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a stability dividend

North Africa has experienced a lot of political and social unrest in recent years, meaning that the relatively stable Morocco has emerged as a regional FDI hub. The country's minister of economy and finance, Mohamed Boussaid, tells Sebastian Shehadi about the next stage in attracting big investments.

Q: What is attracting FDI to Morocco?

A: The reasons are very simple. FDI goes to politically and economically stable countries, and Morocco is very stable and gives many opportunities in many areas. We have clear sectoral strategies in industry, agriculture, tourism, renewable energy and logistics. This visibility and clear vision brings in foreign investors.

Investors do not just look at Morocco as a market – a very respectable market with 34 million inhabitants – but also as a platform and country that is integrated in global value chains. [Morocco] is a bridge to Africa and 55 countries with which we have signed free-trade agreements.

When you see Renault [and] Peugeot in Morocco, it shows how the transformation of our economy [has become] a reality. The primary export sector is automotives, with 650,000 vehicles exported last year – so it’s not phosphates [which is the country's traditional export] or textiles. This diversification of our economy, the openness of the economy and the clear vision of our strategy, gives many investment opportunities. Boeing and Bombardier [are just two] big names to see opportunities to invest and export.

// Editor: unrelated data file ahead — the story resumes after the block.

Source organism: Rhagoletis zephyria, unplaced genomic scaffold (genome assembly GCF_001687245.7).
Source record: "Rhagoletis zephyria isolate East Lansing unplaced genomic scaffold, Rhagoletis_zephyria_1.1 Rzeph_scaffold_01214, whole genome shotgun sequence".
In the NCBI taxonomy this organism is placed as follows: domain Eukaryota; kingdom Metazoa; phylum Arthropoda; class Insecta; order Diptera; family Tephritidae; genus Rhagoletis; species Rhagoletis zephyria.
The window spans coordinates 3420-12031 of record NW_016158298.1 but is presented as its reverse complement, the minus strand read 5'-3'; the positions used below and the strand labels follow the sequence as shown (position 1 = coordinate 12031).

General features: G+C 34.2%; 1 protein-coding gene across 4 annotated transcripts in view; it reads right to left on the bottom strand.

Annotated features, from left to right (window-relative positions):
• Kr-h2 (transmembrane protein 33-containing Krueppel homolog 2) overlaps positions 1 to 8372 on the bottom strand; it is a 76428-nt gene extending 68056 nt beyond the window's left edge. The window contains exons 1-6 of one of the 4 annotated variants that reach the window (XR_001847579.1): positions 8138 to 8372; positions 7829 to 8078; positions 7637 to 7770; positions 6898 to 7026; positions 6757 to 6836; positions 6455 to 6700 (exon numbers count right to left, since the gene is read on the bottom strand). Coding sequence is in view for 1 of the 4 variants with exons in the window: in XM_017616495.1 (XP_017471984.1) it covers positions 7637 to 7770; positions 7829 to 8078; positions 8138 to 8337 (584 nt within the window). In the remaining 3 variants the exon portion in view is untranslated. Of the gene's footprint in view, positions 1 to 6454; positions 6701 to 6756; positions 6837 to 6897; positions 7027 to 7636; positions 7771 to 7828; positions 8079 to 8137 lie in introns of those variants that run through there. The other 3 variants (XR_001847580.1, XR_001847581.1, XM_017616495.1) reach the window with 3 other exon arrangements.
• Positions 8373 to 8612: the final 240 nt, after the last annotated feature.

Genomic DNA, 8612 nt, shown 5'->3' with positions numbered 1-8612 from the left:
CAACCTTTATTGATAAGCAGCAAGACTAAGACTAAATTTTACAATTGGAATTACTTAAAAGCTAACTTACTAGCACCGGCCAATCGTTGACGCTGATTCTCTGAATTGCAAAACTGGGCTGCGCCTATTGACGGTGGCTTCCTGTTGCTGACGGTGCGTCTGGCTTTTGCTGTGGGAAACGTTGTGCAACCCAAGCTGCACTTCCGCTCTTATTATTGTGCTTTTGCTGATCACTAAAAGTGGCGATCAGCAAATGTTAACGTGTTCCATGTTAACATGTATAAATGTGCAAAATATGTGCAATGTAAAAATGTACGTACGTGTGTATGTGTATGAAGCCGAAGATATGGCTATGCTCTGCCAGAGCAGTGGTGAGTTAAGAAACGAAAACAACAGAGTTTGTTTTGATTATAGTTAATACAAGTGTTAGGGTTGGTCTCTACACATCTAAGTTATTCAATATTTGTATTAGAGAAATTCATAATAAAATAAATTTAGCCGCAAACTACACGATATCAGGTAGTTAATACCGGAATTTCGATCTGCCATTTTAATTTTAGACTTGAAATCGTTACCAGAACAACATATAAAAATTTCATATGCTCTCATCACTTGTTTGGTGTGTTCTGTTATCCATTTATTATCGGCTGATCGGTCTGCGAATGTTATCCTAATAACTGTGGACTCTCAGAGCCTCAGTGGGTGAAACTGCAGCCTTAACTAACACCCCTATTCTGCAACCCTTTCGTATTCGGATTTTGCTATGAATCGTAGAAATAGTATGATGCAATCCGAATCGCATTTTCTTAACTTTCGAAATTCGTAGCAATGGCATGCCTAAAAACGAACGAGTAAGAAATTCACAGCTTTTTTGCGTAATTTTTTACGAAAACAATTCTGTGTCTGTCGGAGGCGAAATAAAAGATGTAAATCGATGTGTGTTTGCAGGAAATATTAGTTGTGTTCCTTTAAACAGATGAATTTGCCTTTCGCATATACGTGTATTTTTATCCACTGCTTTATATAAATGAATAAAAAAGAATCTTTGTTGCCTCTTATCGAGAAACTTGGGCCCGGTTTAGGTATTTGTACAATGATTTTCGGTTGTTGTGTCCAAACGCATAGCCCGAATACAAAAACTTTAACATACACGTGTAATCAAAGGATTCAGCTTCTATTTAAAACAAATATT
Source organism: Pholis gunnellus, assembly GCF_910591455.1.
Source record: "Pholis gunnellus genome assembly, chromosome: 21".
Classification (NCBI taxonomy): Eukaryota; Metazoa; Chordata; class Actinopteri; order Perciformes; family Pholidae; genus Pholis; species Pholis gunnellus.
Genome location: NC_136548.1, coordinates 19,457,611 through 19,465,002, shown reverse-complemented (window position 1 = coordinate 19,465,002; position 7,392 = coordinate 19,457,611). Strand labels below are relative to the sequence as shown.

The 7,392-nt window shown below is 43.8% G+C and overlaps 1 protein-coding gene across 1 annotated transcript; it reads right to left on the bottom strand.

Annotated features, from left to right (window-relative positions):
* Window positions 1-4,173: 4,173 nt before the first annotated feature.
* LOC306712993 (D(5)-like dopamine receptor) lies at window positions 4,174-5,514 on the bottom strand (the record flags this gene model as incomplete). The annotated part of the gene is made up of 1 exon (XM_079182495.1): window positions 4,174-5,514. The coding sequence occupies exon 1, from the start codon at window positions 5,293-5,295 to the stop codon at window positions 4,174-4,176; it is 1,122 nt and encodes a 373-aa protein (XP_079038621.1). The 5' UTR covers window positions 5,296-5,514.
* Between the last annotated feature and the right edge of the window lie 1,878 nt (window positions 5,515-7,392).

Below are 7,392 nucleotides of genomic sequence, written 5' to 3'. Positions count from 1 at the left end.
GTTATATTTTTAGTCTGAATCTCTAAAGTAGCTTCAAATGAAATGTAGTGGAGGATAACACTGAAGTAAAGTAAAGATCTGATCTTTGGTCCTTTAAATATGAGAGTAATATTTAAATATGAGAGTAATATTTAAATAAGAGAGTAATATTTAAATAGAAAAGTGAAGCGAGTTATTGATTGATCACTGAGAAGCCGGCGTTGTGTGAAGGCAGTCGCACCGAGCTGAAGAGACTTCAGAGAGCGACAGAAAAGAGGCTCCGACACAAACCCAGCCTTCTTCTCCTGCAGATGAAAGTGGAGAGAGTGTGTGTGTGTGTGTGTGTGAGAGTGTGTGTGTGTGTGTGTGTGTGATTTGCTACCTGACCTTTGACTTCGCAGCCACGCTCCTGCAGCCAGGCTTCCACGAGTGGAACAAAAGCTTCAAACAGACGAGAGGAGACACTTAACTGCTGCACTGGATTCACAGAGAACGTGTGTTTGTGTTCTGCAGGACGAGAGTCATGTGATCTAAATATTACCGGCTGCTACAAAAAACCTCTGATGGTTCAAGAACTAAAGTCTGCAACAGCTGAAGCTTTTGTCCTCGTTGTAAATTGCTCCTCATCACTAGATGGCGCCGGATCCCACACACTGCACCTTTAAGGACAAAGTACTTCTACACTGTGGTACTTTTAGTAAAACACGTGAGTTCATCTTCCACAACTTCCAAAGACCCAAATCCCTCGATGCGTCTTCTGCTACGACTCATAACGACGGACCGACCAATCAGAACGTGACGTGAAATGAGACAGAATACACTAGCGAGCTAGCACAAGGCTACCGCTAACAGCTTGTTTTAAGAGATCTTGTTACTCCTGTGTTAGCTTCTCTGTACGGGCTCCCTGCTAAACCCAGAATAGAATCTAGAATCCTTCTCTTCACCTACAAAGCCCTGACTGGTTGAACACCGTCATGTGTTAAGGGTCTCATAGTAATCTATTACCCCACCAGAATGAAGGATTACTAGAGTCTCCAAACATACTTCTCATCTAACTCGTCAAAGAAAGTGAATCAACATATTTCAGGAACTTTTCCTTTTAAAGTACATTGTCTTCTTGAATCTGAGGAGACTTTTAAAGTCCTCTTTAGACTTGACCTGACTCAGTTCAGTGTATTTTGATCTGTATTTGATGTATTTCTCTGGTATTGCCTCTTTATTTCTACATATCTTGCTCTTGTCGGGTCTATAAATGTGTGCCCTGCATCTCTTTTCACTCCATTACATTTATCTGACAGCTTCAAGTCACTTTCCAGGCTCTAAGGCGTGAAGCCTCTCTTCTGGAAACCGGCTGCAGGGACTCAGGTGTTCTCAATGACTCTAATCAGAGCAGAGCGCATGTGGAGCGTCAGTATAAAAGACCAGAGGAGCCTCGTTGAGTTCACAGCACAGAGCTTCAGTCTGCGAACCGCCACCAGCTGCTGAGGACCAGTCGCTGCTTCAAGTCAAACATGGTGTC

Q: What is impeding more investment coming and how are you overcoming these challenges?

A: FDI is growing and diversifying. We have an average of $4bn investment yearly. The investments in industry are becoming bigger and bigger. We have a strategy of building ecosystems by developing SMEs around big foreign or domestic investment in order to create more jobs. So the challenge for Morocco is to create more jobs for young people.

Q: Are you seeking to attract more investment from certain countries?

A: In the past seven to eight years, Morocco’s partnerships have been changing. For example, our trade with Africa has doubled from 5% to 10% of our [total] trade. Some zones from around the world are becoming more important. We have a strategic relationship with Russia and China – and not just in terms of trade with China: China is now investing in Morocco. It is making a big investment in the north, in the smart city of Mohammad VI Tangier Tech. 

We have a developing relationship with India. I am currently in the UK [at the time of this interview] is to showcase more opportunities. We have very good diplomatic relations, but the UK’s economic relationship with us should be bigger. For Morocco, the UK is the 10th top supplier and client. For the UK, Morocco is the 52nd. If language was really a barrier, how come Brazil is the third top client for Morocco, and we trade more with Germany than the UK? There are some psychological barriers that we need to work out.    

Q: Are you encouraging FDI into the Rif region – which has experienced social unrest through the Berber minority – to improve the political situation there?

A: The Rif region is of course part of Morocco, but with a specific history and geography. With this region, as others, we have a clear policy: we believe we need to make our growth more inclusive. Growth means not just producing wealth and added value, but also taking care of wealth distribution. We believe that the regionalisation of the past few years – giving the regions more liberty – is a good solution to Rif's socioeconomic problems.

This article is sourced from fDi Magazine
fDi Magazine

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